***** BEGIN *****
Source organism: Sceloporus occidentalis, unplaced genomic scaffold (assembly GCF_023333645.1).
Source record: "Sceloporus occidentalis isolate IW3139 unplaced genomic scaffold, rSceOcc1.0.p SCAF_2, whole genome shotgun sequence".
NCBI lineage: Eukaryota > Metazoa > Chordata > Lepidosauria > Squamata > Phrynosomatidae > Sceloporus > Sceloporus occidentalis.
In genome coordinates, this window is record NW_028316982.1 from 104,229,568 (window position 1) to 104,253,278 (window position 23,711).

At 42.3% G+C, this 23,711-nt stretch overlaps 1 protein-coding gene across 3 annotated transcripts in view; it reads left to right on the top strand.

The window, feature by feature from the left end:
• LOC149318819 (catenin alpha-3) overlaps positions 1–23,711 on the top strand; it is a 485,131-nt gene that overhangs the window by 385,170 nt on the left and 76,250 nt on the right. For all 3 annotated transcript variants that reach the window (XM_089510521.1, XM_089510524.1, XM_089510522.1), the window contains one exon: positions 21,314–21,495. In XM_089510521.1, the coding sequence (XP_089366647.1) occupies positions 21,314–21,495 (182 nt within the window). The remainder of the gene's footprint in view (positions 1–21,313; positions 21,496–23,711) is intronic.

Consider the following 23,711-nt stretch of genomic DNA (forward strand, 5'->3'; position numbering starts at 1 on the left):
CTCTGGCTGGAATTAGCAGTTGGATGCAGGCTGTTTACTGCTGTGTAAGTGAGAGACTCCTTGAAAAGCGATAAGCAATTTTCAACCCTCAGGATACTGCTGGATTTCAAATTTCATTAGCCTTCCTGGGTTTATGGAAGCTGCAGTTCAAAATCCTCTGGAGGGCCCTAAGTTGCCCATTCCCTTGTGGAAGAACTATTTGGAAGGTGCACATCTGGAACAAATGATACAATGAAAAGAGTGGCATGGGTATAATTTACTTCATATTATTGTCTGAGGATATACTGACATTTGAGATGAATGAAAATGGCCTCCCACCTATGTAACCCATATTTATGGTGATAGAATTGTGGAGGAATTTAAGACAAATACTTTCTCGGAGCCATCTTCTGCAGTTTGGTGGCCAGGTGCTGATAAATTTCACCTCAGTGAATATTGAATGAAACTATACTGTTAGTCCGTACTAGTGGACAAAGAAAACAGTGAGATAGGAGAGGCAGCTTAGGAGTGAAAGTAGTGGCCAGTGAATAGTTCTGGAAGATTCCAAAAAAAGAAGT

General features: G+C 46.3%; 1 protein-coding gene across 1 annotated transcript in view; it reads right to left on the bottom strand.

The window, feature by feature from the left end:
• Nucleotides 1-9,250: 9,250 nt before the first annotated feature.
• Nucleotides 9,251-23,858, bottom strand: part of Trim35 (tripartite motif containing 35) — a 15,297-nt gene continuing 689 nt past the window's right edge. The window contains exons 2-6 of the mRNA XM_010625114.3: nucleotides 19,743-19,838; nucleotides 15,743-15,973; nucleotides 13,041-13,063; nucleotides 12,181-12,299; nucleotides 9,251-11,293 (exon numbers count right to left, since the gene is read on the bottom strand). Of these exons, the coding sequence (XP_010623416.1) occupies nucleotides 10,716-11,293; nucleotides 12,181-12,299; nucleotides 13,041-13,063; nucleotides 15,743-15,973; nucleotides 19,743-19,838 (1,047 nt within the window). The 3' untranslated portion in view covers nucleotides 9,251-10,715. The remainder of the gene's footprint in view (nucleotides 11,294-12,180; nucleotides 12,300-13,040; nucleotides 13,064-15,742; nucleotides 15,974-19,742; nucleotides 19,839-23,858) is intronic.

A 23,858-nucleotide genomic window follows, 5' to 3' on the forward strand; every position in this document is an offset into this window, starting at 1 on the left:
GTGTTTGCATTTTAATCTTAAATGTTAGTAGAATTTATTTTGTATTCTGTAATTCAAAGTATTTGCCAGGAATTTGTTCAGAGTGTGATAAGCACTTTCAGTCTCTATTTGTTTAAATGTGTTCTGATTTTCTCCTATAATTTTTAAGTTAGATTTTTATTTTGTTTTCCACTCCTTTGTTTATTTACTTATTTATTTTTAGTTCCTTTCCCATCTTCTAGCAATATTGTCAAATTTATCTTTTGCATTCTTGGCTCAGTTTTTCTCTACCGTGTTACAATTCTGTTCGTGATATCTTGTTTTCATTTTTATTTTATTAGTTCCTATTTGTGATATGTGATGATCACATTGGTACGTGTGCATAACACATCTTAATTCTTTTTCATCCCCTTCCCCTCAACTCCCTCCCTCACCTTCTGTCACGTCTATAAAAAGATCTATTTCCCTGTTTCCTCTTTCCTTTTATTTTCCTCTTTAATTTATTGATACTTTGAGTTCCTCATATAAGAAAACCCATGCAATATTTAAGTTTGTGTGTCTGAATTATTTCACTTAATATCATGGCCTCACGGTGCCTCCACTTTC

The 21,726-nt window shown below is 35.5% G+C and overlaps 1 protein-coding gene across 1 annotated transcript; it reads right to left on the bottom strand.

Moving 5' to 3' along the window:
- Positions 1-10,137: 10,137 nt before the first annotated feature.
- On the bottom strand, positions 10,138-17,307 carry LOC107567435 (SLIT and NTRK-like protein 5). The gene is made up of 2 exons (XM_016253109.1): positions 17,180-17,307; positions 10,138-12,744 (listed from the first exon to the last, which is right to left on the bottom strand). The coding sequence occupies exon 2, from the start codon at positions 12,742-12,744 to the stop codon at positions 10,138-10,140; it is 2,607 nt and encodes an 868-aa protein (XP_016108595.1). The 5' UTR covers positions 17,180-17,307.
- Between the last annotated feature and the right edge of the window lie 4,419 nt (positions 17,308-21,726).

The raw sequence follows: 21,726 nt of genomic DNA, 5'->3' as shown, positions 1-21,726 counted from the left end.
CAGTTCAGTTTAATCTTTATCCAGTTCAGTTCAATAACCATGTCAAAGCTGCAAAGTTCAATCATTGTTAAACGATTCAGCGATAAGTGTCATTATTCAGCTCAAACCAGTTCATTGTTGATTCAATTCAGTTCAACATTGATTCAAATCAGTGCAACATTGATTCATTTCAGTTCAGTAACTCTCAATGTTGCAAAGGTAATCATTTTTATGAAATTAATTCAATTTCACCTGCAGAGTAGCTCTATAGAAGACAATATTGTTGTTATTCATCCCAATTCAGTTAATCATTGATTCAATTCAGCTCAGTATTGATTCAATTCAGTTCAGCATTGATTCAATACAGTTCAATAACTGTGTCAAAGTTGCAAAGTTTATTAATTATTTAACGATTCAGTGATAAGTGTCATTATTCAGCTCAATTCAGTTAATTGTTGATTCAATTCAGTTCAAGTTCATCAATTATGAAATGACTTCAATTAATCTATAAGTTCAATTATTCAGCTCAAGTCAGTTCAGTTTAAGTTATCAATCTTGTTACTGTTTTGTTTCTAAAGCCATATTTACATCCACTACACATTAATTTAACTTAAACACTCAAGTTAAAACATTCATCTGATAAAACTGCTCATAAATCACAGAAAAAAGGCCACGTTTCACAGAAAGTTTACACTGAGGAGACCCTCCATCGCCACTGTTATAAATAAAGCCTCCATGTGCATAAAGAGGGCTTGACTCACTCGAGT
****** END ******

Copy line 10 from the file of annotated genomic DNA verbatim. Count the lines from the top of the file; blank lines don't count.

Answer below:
General features: G+C 46.3%; 1 protein-coding gene across 1 annotated transcript in view; it reads right to left on the bottom strand.